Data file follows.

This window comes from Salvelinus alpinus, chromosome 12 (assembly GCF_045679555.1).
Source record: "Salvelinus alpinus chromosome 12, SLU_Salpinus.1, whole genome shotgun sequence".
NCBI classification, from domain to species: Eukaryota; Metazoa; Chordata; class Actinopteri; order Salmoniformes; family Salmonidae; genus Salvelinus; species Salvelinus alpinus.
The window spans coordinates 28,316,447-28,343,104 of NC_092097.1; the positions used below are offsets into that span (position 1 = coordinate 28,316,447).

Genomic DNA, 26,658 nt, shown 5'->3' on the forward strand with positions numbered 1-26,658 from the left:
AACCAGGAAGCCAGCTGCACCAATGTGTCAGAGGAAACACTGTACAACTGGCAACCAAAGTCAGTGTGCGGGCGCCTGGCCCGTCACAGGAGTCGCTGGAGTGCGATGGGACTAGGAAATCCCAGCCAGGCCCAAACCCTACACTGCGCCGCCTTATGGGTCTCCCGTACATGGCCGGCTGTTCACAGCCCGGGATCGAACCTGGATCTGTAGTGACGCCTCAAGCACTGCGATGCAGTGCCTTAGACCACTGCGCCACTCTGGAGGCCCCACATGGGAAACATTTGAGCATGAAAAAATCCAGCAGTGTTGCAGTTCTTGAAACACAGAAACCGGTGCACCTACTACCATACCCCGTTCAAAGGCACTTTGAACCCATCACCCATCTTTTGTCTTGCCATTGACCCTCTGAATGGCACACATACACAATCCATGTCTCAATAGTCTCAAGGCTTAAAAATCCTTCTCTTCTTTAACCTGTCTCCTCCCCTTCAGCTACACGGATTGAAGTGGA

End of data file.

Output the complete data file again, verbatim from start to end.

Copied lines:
This window comes from Salvelinus alpinus, chromosome 12 (assembly GCF_045679555.1).
Source record: "Salvelinus alpinus chromosome 12, SLU_Salpinus.1, whole genome shotgun sequence".
NCBI classification, from domain to species: Eukaryota; Metazoa; Chordata; class Actinopteri; order Salmoniformes; family Salmonidae; genus Salvelinus; species Salvelinus alpinus.
The window spans coordinates 28,316,447-28,343,104 of NC_092097.1; the positions used below are offsets into that span (position 1 = coordinate 28,316,447).

Genomic DNA, 26,658 nt, shown 5'->3' on the forward strand with positions numbered 1-26,658 from the left:
AACCAGGAAGCCAGCTGCACCAATGTGTCAGAGGAAACACTGTACAACTGGCAACCAAAGTCAGTGTGCGGGCGCCTGGCCCGTCACAGGAGTCGCTGGAGTGCGATGGGACTAGGAAATCCCAGCCAGGCCCAAACCCTACACTGCGCCGCCTTATGGGTCTCCCGTACATGGCCGGCTGTTCACAGCCCGGGATCGAACCTGGATCTGTAGTGACGCCTCAAGCACTGCGATGCAGTGCCTTAGACCACTGCGCCACTCTGGAGGCCCCACATGGGAAACATTTGAGCATGAAAAAATCCAGCAGTGTTGCAGTTCTTGAAACACAGAAACCGGTGCACCTACTACCATACCCCGTTCAAAGGCACTTTGAACCCATCACCCATCTTTTGTCTTGCCATTGACCCTCTGAATGGCACACATACACAATCCATGTCTCAATAGTCTCAAGGCTTAAAAATCCTTCTCTTCTTTAACCTGTCTCCTCCCCTTCAGCTACACGGATTGAAGTGGA